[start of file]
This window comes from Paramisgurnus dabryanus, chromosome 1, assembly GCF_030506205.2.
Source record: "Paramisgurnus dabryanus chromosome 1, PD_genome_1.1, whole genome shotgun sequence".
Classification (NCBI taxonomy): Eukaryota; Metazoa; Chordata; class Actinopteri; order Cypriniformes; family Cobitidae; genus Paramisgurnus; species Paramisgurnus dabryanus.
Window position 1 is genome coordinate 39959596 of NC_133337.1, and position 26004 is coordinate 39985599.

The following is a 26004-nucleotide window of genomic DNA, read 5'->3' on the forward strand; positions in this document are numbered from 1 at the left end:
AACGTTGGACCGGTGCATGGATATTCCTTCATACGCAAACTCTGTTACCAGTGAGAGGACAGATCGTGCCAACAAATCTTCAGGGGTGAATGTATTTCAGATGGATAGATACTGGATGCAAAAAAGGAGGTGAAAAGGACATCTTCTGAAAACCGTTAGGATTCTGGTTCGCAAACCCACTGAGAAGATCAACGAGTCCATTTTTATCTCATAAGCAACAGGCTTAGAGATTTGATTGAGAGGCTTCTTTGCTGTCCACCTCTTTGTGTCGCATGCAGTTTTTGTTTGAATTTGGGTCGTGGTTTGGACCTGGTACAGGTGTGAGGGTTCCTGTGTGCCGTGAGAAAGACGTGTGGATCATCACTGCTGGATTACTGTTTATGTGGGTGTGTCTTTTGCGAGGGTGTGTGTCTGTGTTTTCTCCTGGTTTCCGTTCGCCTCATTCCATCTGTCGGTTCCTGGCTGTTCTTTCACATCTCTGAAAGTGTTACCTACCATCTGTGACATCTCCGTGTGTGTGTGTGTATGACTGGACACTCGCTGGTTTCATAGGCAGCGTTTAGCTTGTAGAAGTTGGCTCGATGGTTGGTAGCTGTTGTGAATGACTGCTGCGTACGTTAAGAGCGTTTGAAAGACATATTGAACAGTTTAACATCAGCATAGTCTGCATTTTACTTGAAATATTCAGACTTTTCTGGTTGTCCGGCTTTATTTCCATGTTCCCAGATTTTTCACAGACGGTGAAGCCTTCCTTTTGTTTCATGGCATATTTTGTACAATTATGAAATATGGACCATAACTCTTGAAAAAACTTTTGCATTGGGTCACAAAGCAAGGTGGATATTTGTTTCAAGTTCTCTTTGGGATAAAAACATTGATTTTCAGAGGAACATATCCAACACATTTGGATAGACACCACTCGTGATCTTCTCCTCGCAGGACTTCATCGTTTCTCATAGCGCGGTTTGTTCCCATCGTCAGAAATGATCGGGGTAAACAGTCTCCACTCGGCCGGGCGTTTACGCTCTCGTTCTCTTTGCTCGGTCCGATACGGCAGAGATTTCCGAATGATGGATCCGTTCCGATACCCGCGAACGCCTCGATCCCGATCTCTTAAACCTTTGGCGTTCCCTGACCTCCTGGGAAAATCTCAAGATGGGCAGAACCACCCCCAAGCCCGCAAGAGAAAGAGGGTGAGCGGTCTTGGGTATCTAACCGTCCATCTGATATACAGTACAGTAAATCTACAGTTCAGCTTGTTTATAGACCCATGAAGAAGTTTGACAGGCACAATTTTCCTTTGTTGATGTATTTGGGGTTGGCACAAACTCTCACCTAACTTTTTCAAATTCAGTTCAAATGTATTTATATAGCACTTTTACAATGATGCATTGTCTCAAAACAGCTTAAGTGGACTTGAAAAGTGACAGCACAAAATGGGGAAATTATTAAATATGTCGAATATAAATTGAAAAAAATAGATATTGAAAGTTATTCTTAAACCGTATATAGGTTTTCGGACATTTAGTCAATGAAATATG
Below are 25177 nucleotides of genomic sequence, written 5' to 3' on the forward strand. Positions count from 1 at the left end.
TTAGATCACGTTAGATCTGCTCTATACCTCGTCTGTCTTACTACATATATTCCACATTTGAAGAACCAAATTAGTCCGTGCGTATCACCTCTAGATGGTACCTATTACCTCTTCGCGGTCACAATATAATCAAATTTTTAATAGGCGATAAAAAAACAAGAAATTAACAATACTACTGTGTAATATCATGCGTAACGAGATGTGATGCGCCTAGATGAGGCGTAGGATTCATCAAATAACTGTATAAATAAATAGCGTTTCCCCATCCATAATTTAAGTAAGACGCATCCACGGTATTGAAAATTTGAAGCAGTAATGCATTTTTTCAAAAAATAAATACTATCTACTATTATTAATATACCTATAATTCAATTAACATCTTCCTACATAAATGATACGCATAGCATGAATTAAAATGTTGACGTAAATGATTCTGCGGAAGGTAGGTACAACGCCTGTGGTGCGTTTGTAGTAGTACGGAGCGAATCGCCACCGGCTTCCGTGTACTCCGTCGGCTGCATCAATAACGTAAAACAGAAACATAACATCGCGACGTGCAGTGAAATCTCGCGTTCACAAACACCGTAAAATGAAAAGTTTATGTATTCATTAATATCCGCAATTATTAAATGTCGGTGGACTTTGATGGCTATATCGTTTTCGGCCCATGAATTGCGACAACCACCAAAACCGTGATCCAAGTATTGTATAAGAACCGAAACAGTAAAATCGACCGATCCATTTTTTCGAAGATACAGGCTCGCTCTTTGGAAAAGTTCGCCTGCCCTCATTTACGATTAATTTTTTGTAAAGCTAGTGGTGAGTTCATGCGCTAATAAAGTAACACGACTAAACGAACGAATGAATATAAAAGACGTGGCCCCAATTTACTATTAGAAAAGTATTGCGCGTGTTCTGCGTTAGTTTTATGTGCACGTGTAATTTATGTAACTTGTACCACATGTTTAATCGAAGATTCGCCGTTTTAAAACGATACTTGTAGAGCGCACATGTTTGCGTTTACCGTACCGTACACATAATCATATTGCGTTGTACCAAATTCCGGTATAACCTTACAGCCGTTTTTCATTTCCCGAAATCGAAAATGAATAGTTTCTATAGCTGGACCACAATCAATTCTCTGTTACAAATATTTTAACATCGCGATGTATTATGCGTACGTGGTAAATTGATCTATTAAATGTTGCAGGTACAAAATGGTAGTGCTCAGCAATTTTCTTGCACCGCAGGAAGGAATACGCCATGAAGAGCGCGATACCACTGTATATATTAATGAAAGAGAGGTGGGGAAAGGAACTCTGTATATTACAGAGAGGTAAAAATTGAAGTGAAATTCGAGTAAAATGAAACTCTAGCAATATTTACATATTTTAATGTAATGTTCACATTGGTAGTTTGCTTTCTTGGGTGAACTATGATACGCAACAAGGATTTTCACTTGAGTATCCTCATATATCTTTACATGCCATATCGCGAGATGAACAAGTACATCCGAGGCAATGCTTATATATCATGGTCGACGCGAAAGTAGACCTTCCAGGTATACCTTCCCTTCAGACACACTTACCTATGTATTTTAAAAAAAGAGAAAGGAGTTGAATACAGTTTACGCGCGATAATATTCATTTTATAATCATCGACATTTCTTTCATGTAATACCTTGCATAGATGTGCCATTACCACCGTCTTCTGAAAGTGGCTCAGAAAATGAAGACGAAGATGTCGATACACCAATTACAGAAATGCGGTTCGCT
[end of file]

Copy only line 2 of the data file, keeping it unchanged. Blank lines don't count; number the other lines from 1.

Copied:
Source record: "Paramisgurnus dabryanus chromosome 1, PD_genome_1.1, whole genome shotgun sequence".